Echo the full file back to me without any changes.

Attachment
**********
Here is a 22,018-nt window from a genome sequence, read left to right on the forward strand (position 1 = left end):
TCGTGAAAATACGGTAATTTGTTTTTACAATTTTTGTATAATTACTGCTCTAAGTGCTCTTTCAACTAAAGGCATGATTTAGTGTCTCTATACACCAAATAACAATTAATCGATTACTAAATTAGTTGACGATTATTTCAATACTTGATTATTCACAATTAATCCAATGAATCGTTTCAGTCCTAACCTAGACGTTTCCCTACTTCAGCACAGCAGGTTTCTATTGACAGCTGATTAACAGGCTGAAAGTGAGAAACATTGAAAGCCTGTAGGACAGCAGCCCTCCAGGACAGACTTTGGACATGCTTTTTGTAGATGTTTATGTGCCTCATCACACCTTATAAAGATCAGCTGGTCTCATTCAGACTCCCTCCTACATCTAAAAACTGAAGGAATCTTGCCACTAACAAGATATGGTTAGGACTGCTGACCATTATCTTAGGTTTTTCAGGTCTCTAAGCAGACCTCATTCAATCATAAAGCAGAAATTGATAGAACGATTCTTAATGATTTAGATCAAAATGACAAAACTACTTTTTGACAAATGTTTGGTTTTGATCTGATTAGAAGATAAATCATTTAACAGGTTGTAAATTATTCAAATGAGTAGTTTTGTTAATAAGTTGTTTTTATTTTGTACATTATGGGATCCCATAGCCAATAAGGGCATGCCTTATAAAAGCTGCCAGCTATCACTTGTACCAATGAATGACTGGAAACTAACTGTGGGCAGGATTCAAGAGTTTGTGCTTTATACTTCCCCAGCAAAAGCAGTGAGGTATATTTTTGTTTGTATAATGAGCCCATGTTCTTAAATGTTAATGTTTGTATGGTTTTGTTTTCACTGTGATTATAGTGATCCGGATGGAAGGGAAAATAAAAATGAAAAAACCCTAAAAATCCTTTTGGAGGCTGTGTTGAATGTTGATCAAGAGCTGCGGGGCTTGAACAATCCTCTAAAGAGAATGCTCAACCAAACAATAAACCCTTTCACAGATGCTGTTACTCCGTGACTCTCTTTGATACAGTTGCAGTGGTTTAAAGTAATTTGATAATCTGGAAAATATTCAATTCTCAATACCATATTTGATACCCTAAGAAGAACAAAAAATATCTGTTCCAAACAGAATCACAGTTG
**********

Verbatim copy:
Here is a 22,018-nt window from a genome sequence, read left to right on the forward strand (position 1 = left end):
TCGTGAAAATACGGTAATTTGTTTTTACAATTTTTGTATAATTACTGCTCTAAGTGCTCTTTCAACTAAAGGCATGATTTAGTGTCTCTATACACCAAATAACAATTAATCGATTACTAAATTAGTTGACGATTATTTCAATACTTGATTATTCACAATTAATCCAATGAATCGTTTCAGTCCTAACCTAGACGTTTCCCTACTTCAGCACAGCAGGTTTCTATTGACAGCTGATTAACAGGCTGAAAGTGAGAAACATTGAAAGCCTGTAGGACAGCAGCCCTCCAGGACAGACTTTGGACATGCTTTTTGTAGATGTTTATGTGCCTCATCACACCTTATAAAGATCAGCTGGTCTCATTCAGACTCCCTCCTACATCTAAAAACTGAAGGAATCTTGCCACTAACAAGATATGGTTAGGACTGCTGACCATTATCTTAGGTTTTTCAGGTCTCTAAGCAGACCTCATTCAATCATAAAGCAGAAATTGATAGAACGATTCTTAATGATTTAGATCAAAATGACAAAACTACTTTTTGACAAATGTTTGGTTTTGATCTGATTAGAAGATAAATCATTTAACAGGTTGTAAATTATTCAAATGAGTAGTTTTGTTAATAAGTTGTTTTTATTTTGTACATTATGGGATCCCATAGCCAATAAGGGCATGCCTTATAAAAGCTGCCAGCTATCACTTGTACCAATGAATGACTGGAAACTAACTGTGGGCAGGATTCAAGAGTTTGTGCTTTATACTTCCCCAGCAAAAGCAGTGAGGTATATTTTTGTTTGTATAATGAGCCCATGTTCTTAAATGTTAATGTTTGTATGGTTTTGTTTTCACTGTGATTATAGTGATCCGGATGGAAGGGAAAATAAAAATGAAAAAACCCTAAAAATCCTTTTGGAGGCTGTGTTGAATGTTGATCAAGAGCTGCGGGGCTTGAACAATCCTCTAAAGAGAATGCTCAACCAAACAATAAACCCTTTCACAGATGCTGTTACTCCGTGACTCTCTTTGATACAGTTGCAGTGGTTTAAAGTAATTTGATAATCTGGAAAATATTCAATTCTCAATACCATATTTGATACCCTAAGAAGAACAAAAAATATCTGTTCCAAACAGAATCACAGTTG